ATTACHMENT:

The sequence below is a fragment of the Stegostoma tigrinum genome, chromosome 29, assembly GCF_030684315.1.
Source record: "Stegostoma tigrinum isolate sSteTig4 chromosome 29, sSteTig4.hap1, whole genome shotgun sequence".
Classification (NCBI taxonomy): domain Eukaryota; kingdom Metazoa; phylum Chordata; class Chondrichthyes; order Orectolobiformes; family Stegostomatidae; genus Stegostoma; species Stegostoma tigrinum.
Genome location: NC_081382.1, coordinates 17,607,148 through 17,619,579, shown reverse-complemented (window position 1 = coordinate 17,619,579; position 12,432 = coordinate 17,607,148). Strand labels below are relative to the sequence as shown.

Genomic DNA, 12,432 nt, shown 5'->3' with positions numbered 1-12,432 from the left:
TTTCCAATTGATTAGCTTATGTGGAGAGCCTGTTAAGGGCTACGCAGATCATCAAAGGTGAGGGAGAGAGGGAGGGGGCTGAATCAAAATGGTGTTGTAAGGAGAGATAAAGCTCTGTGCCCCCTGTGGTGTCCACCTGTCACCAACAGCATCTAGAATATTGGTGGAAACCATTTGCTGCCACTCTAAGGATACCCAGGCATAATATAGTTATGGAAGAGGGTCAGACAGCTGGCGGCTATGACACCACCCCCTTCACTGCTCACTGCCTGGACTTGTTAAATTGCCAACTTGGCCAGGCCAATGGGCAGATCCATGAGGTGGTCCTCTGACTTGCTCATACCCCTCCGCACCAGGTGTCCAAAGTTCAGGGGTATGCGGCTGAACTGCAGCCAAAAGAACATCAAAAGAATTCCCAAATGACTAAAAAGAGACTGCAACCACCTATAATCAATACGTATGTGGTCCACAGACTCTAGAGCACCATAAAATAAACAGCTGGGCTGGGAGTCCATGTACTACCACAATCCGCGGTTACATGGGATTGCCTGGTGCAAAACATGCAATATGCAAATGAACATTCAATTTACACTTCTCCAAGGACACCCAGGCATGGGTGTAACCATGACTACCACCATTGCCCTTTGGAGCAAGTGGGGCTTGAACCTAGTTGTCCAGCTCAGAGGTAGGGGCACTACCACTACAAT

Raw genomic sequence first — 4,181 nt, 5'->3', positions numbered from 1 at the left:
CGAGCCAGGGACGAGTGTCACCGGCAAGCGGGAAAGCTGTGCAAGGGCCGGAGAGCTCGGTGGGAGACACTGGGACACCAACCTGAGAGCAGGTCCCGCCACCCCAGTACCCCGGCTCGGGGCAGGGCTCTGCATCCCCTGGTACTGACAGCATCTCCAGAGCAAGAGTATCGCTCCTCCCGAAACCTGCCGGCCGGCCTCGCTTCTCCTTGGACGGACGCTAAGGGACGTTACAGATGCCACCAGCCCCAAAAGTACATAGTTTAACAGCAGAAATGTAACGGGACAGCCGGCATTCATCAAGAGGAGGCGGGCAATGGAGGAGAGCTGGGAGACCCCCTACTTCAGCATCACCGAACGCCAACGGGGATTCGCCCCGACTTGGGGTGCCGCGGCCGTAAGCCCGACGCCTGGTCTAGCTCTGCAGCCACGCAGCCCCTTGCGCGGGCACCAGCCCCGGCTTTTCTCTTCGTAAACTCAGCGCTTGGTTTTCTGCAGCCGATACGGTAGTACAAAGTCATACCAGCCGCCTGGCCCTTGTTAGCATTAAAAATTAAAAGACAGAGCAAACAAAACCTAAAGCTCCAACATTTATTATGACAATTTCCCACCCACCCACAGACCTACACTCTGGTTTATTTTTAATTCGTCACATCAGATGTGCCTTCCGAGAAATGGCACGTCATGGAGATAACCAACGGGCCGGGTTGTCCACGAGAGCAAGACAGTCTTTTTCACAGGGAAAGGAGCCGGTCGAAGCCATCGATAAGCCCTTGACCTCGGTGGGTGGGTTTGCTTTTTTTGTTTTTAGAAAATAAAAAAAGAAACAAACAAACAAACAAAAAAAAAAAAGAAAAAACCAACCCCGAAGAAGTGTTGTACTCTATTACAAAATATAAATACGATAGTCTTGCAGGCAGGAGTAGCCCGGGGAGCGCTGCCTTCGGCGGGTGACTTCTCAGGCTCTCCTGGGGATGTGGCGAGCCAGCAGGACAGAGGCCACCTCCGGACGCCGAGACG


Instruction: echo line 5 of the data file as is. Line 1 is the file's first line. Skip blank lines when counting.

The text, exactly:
Genomic DNA, 12,432 nt, shown 5'->3' with positions numbered 1-12,432 from the left: